So they hurried off and found Mary and Joseph, and the baby, who was lying in the manger.
While we all know this story, I wonder if it's really possible to get inside the minds of these shepherds, to know what it was like to experience this heavenly interruption to the workaday routine? Probably not, but it is such a fascinating scene, that I can't help but wonder what it must have been like for these unprepared, unsuspecting men.
Besides reminding myself that I would not be whipping out my phone to record the scene and upload to You Tube, I have a very real difficulty placing myself in the shoes of the shepherds:
Being initially terrified by the angelic visit? -- Check.
Listening to the announcement without a word? -- Not a problem.
Feeling relief at the assurance not to be afraid? -- Definitely.
Wanting to see the baby the angel spoke of? -- Absolutely!
Actually leaving my job site with work in progress, and exposing the animals entrusted to my care to danger, to travel some distance back into town to search for a family of complete strangers in an unknown location, for a reason that wouldn't be remotely plausible to my boss, if he should ever ask?
Are you kidding?
What about the sheep? What if they got scared and wandered off? What if a predator attacked them? What if someone came along and stole some of them? What if the owner checked in, as Murphy's Law dictates, right when I'm gone and not paying attention?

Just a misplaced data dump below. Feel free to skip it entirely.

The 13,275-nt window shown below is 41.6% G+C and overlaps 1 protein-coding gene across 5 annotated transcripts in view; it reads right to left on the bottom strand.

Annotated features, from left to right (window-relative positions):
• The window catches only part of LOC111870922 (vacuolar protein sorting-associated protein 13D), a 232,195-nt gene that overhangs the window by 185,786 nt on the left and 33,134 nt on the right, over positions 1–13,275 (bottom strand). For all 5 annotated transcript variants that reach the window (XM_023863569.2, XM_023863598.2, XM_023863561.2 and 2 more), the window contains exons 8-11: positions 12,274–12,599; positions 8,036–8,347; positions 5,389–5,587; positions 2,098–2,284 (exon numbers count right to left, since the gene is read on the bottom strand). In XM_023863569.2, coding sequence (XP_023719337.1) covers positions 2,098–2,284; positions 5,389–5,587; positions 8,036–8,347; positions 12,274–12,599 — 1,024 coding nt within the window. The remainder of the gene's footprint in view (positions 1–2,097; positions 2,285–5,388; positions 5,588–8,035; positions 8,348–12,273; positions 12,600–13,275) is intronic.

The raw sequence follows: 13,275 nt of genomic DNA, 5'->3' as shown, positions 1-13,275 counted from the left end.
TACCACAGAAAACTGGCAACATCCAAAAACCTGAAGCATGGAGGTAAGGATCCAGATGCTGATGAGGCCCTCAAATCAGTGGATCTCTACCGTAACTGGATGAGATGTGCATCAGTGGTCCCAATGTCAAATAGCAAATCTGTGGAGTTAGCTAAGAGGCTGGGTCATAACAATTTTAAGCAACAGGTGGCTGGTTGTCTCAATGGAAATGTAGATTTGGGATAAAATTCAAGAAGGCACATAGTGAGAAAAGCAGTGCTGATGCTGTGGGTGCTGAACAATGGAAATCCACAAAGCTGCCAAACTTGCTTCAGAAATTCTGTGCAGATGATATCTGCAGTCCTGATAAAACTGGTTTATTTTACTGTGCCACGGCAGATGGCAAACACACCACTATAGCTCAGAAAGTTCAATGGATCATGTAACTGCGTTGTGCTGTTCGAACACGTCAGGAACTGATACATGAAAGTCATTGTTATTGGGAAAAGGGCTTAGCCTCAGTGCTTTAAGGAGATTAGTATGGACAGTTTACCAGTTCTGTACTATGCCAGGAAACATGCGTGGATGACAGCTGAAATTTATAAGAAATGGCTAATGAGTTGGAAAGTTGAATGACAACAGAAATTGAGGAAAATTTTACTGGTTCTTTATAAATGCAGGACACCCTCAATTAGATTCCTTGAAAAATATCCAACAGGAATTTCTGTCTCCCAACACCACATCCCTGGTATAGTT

Is anyone out there with me?
Anyone else so conditioned to being obligated to maintaining the routine of earthly responsibility, that the risk of consciously taking a pass on the arrival of Jesus into your world is a very real possibility?
I'm not talking about being too busy to notice He's there. I don't mean never hearing the message, or being persecuted or prevented in some way.
I mean knowing He is there, having every opportunity to go to Him, and deciding, like George Bailey did when Sam Wainwright offered him a ride to Florida, "I'm afraid I just couldn't get away."
Don't get me wrong. I'm not suggesting anyone cast aside the responsibilities of life in the name of Jesus.
But there is something we should learn in the spontaneous decision of these shepherds to leave their flocks unattended in the fields long enough to get themselves to Jesus and be changed by His presence. To trust that everything would be all right long enough to see the One they needed to see, to get hold of a story they would be telling the rest of their lives. And I imagine there was joy in the Father's heart every time these men recounted this event to anyone who would listen.
What better time than now?
Step away from your work. Stop your routine. Disconnect from media.
It'll all be OK. Everything will be there when you return. The Father who wants you to know His Son will cover you.
And you will find yourself eager with anticipation for the next time His arrival is announced by angels in the sky.